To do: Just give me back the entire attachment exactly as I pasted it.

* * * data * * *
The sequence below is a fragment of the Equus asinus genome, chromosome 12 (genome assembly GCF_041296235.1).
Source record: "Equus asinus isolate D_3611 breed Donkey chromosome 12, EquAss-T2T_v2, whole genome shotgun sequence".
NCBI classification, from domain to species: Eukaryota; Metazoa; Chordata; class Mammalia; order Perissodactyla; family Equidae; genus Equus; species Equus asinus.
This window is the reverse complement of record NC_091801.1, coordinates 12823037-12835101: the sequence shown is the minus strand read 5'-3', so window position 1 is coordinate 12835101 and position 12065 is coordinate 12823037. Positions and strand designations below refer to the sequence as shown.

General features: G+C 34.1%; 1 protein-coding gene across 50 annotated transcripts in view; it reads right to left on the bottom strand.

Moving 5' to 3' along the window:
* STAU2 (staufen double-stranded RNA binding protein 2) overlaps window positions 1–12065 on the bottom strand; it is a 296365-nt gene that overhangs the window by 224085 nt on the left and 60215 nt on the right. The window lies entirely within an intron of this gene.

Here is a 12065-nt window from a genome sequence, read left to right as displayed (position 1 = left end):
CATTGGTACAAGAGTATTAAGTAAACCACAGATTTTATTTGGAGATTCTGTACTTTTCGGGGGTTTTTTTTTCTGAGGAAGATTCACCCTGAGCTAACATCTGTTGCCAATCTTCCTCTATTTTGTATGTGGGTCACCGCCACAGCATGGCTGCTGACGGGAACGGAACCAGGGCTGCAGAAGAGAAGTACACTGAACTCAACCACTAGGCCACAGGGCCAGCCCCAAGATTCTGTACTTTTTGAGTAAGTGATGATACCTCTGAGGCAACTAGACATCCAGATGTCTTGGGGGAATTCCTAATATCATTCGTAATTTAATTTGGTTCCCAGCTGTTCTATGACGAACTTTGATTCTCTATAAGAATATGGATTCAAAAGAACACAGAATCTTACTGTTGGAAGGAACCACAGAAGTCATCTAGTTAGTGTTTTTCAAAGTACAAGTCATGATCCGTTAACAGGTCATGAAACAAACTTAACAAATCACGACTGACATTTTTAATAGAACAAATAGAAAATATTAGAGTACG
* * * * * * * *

The sequence below is a fragment of the Equus asinus genome, chromosome 12 (genome assembly GCF_041296235.1).
Source record: "Equus asinus isolate D_3611 breed Donkey chromosome 12, EquAss-T2T_v2, whole genome shotgun sequence".
NCBI classification, from domain to species: Eukaryota; Metazoa; Chordata; class Mammalia; order Perissodactyla; family Equidae; genus Equus; species Equus asinus.
This window is the reverse complement of record NC_091801.1, coordinates 12823037-12835101: the sequence shown is the minus strand read 5'-3', so window position 1 is coordinate 12835101 and position 12065 is coordinate 12823037. Positions and strand designations below refer to the sequence as shown.

General features: G+C 34.1%; 1 protein-coding gene across 50 annotated transcripts in view; it reads right to left on the bottom strand.

Moving 5' to 3' along the window:
* STAU2 (staufen double-stranded RNA binding protein 2) overlaps window positions 1–12065 on the bottom strand; it is a 296365-nt gene that overhangs the window by 224085 nt on the left and 60215 nt on the right. The window lies entirely within an intron of this gene.

Here is a 12065-nt window from a genome sequence, read left to right as displayed (position 1 = left end):
CATTGGTACAAGAGTATTAAGTAAACCACAGATTTTATTTGGAGATTCTGTACTTTTCGGGGGTTTTTTTTTCTGAGGAAGATTCACCCTGAGCTAACATCTGTTGCCAATCTTCCTCTATTTTGTATGTGGGTCACCGCCACAGCATGGCTGCTGACGGGAACGGAACCAGGGCTGCAGAAGAGAAGTACACTGAACTCAACCACTAGGCCACAGGGCCAGCCCCAAGATTCTGTACTTTTTGAGTAAGTGATGATACCTCTGAGGCAACTAGACATCCAGATGTCTTGGGGGAATTCCTAATATCATTCGTAATTTAATTTGGTTCCCAGCTGTTCTATGACGAACTTTGATTCTCTATAAGAATATGGATTCAAAAGAACACAGAATCTTACTGTTGGAAGGAACCACAGAAGTCATCTAGTTAGTGTTTTTCAAAGTACAAGTCATGATCCGTTAACAGGTCATGAAACAAACTTAACAAATCACGACTGACATTTTTAATAGAACAAATAGAAAATATTAGAGTACG